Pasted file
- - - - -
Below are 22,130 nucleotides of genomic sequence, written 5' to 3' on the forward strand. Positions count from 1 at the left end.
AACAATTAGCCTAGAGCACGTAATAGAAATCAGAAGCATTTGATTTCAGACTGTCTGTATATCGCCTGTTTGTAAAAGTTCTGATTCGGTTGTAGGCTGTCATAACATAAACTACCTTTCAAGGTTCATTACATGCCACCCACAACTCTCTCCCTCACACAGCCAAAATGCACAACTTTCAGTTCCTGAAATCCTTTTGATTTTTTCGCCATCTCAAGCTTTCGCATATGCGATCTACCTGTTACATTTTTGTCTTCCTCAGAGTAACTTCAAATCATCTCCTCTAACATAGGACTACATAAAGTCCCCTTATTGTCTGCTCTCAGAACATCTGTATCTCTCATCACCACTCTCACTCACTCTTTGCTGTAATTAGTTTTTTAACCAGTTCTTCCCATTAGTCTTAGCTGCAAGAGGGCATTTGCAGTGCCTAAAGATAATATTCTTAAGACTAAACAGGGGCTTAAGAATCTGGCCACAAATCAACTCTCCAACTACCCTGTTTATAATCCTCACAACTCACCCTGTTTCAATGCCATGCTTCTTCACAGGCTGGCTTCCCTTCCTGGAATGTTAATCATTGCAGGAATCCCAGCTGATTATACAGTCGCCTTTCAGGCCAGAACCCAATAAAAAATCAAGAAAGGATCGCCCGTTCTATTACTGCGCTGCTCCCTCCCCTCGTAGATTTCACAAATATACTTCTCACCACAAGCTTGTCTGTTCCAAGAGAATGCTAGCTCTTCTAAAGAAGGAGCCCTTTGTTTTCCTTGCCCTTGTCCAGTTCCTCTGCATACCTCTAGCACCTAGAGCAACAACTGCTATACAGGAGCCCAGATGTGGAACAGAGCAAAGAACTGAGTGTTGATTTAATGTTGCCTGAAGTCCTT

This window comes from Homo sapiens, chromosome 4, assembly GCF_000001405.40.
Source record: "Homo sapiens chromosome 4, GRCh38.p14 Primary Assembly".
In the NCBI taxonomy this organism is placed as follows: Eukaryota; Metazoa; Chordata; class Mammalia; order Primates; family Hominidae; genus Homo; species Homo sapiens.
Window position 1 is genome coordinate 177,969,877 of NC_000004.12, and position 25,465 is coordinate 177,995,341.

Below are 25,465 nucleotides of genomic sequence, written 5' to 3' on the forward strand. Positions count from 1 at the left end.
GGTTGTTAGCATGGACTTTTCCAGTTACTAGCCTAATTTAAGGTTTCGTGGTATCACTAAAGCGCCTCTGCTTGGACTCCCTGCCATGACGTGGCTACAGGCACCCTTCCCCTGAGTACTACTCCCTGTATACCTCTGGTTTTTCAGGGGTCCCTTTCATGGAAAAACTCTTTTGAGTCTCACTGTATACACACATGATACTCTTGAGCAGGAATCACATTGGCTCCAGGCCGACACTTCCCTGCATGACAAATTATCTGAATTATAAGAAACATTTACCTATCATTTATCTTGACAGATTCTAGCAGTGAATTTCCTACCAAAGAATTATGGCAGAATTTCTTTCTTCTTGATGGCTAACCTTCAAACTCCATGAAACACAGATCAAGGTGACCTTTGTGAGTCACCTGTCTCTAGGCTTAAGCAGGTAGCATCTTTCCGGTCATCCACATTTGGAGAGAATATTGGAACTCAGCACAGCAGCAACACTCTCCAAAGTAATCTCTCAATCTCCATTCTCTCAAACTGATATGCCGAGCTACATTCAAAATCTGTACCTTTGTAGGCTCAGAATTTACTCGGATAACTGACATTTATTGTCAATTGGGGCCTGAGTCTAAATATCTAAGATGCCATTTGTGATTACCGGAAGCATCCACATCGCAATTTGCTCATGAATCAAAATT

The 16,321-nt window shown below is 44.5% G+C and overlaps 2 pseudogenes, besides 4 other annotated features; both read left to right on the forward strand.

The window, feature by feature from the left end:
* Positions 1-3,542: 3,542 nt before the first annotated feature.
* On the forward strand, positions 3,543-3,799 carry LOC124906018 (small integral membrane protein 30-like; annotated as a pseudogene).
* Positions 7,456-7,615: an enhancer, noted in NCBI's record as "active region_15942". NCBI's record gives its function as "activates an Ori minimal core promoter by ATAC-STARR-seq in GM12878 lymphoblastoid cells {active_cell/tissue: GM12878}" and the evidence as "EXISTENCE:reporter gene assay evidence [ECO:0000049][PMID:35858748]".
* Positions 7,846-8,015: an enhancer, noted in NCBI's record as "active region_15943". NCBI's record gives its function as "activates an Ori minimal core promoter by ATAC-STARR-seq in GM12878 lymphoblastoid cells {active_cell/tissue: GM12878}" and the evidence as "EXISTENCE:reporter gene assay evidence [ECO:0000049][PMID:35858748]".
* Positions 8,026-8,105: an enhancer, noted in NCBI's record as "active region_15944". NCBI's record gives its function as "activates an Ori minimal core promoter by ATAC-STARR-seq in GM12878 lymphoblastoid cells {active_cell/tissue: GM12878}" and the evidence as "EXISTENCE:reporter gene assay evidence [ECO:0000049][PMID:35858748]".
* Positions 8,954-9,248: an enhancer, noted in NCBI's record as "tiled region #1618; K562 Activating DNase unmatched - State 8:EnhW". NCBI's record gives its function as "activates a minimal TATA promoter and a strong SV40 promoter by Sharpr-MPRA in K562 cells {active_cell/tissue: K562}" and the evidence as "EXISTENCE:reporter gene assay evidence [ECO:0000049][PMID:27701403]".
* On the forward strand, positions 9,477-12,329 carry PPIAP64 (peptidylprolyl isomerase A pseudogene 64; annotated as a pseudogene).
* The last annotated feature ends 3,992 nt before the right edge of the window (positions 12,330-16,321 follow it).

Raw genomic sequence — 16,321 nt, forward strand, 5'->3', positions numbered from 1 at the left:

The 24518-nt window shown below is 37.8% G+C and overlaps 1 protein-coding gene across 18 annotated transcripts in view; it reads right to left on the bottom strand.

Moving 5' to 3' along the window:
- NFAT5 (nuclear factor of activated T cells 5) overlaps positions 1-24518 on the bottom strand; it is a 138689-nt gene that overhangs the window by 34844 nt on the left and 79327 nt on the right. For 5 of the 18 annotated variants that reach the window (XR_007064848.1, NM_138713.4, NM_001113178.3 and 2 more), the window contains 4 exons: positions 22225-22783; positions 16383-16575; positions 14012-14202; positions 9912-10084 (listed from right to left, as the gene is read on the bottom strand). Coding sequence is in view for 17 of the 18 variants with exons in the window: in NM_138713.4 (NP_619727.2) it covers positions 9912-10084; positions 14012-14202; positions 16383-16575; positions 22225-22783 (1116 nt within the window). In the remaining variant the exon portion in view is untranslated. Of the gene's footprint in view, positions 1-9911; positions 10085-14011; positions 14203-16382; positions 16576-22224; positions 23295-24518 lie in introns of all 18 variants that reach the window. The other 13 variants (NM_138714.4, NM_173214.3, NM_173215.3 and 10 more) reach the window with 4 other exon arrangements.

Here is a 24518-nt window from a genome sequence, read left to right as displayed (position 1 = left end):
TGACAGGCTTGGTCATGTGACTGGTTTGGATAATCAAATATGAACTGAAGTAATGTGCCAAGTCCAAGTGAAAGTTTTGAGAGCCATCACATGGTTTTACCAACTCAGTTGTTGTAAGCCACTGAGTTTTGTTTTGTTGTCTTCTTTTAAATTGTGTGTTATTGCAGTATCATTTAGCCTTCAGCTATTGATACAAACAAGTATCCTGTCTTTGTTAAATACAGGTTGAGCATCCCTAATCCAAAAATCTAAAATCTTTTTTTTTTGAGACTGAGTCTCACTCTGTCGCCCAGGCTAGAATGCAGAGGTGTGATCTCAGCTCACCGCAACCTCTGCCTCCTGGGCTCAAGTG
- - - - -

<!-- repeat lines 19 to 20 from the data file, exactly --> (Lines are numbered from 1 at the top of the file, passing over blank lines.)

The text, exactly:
Raw genomic sequence — 16,321 nt, forward strand, 5'->3', positions numbered from 1 at the left:

The 24518-nt window shown below is 37.8% G+C and overlaps 1 protein-coding gene across 18 annotated transcripts in view; it reads right to left on the bottom strand.